It uses the strangest setup of the PTE sensor system Iíve seen so far; the different sensors are placed separately under the mouse rather than together in one odd package, and from the TF2 and CSGO gaming Iíve done with it so far it seems to work ok.

Iíve used mine mostly in wireless mode as itís nice to not have to worry about cable every now and then, battery life is decent, but if youíre not prepared to use this mouse wired then I would advise against it. The wireless function has been very buggy for me, sometimes the mouse will stop tracking, other times it will stop responding at all except for the dpi buttons, sometimes the tracking will slow down massively along one axis. Usually this can be solved by restarting Synapse, replugging the mouse or just putting the mouse on the charging dock and then removing it.
For the most part it works fine, but so far the issues have been annoying enough that I wouldnít recommend getting this as a wireless mouse just yet. However,  as of writing this I have only had a little time with mine, so I will update this if something changes.
« Last Edit: Tue, 10 September 2013, 04:31:32 by vun »

Offline vun

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Re: vun's mega mouse writeup
« Reply #3 on: Tue, 27 August 2013, 18:49:31 »
SteelSeries

Sensei
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I have the normal Sensei, I believe the MLG version uses the Avago A9800 sensor whereas the other models have the A9500, although compared to the Naos 5k I have had no issue whatsoever with the sensor in my Sensei.
Like the G600 this also has a surface that doesn't show wear, which is not all that important, but it's a nice change from all the rubberised mice that start to show wear during the first few hours of use.


Kinzu
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I bought a Kinzu on a whim as it was rather cheap, but along with the Mamba this is probably the only other mouse that I regret buying.
Too small for me and not a very good sensor, though the Kinzu v2 should have an improved sensor, so if you have small hands it's probably worth checking out at least.


Saitek

RAT 7
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Now this is a controversial one, it's got the infamous PTE sensor in it, the first generation had a particularly unreliable sensor, but they got an upgrade a while back and now they have a more reliable sensor.

Apart from the sensor this is a very unique mouse in that you can adjust quite a bit of it to your liking with swappable parts and whatnot, but this makes it a bit heavier than most mice even without weights on.
For casual gaming I have found this to be a great mouse, in part due to the software which is the only mouse software I've seen so far that lets you latch keys, which is great for games where you might want to toggle certain things, like crouch, right mouse button for MMOs etc.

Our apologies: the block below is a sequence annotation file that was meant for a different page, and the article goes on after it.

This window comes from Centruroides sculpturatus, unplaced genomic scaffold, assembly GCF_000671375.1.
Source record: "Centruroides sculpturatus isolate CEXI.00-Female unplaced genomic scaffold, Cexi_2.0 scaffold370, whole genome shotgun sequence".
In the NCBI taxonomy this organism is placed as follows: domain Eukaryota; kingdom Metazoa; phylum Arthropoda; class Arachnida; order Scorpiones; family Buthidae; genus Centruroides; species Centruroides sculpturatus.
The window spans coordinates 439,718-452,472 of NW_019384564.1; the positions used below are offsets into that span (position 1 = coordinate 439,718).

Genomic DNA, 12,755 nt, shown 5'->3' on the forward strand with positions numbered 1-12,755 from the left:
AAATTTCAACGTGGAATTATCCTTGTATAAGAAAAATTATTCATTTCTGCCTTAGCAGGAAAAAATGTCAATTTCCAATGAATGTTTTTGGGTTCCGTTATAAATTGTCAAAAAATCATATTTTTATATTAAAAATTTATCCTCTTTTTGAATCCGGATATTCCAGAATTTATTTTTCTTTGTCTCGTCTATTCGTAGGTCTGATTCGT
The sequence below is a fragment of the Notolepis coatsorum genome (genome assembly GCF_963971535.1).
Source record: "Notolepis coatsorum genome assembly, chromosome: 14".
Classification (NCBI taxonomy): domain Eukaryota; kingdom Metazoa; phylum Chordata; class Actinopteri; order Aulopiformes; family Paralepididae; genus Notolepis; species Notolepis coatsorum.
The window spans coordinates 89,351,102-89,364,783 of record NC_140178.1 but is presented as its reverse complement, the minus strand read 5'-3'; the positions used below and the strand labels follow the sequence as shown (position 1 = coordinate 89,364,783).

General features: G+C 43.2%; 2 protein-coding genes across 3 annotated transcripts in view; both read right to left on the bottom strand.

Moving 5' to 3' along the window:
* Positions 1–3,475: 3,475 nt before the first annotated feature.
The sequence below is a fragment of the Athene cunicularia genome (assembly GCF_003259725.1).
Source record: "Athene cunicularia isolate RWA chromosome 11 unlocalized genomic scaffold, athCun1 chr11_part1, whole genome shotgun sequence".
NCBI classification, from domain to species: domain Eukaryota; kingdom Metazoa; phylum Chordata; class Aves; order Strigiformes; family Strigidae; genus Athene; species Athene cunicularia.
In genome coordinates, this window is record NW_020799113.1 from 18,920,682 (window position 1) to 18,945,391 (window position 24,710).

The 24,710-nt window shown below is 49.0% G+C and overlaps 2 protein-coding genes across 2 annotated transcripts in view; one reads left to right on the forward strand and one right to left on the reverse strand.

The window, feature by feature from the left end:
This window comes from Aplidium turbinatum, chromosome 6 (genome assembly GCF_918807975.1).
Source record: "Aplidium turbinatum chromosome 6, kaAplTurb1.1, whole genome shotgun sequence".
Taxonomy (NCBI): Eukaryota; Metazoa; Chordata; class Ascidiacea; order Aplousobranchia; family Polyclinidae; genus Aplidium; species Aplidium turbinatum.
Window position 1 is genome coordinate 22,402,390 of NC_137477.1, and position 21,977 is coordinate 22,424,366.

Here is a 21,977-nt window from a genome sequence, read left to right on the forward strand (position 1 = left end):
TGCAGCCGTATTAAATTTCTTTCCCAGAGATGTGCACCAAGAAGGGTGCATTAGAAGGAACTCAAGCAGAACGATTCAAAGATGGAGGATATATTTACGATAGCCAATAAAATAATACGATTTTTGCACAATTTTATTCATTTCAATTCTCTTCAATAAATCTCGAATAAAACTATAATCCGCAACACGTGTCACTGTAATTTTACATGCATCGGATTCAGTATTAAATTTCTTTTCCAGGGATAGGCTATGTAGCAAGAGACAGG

I would be wary about buying a RAT, though, they are cool, yes, but the fact that they're so adjustable also means there's more that can go wrong.
I had to RMA my 1. gen RAT 7 due to the sensor failing, but the 2. gen I got as a replacement has been working great so far.
All in all the RAT is an exciting mouse, but can be prone to failure, so I would recommend buying from a source where you can easliy RMA. It's also fairly heavy, large and clunky, at least the 7, 9 and MMO, not sure about the 3, so keep that in mind.


Mionix

Naos 5000
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First off I would only recommend the Naos range of mice to mid-high sensitivity users, they have a superb palm shape, but it is not optimal for lifting, so if you lift the mouse a lot I would not recommend them.

Secondly, I have had a fairly poor experience with the implementation of the A9500 sensor in the 5000 model, it's very touchy and jitters easily unlike any other mouse with the same sensor I've seen so far. It can be eliminated, or at least mostly, by tinkering with lift-off distance and whatnot, but no other mouse Iíve had has required this much tinkering to get it to play nice.
Overall build quality is good, but the LEDs and the areas they shine through looks very cheap, again it's on the shoddy end of the scale.
The feel of the mouse buttons is also worth noting, not as being superior or inferior, but noticeably different.

All in all I can't give the 5000 a shining recommendation, might be worth checking out, but unless you NEED that extra dpi I would suggest the 3200 instead.


CM Storm

Xornet
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Now this is a real treat, quite possibly the cheapest mouse I have and yet it is one of the best. I would, however, recommend considering the Spawn over the Xornet as the Spawn has higher quality internals, but the Spawn hasn't been available here for months, so I had to settle for a Xornet.

I do like the Xornet; it has a fantastic shape, sensor is good, no apparent flaws in build quality and a very pleasant price for such a package.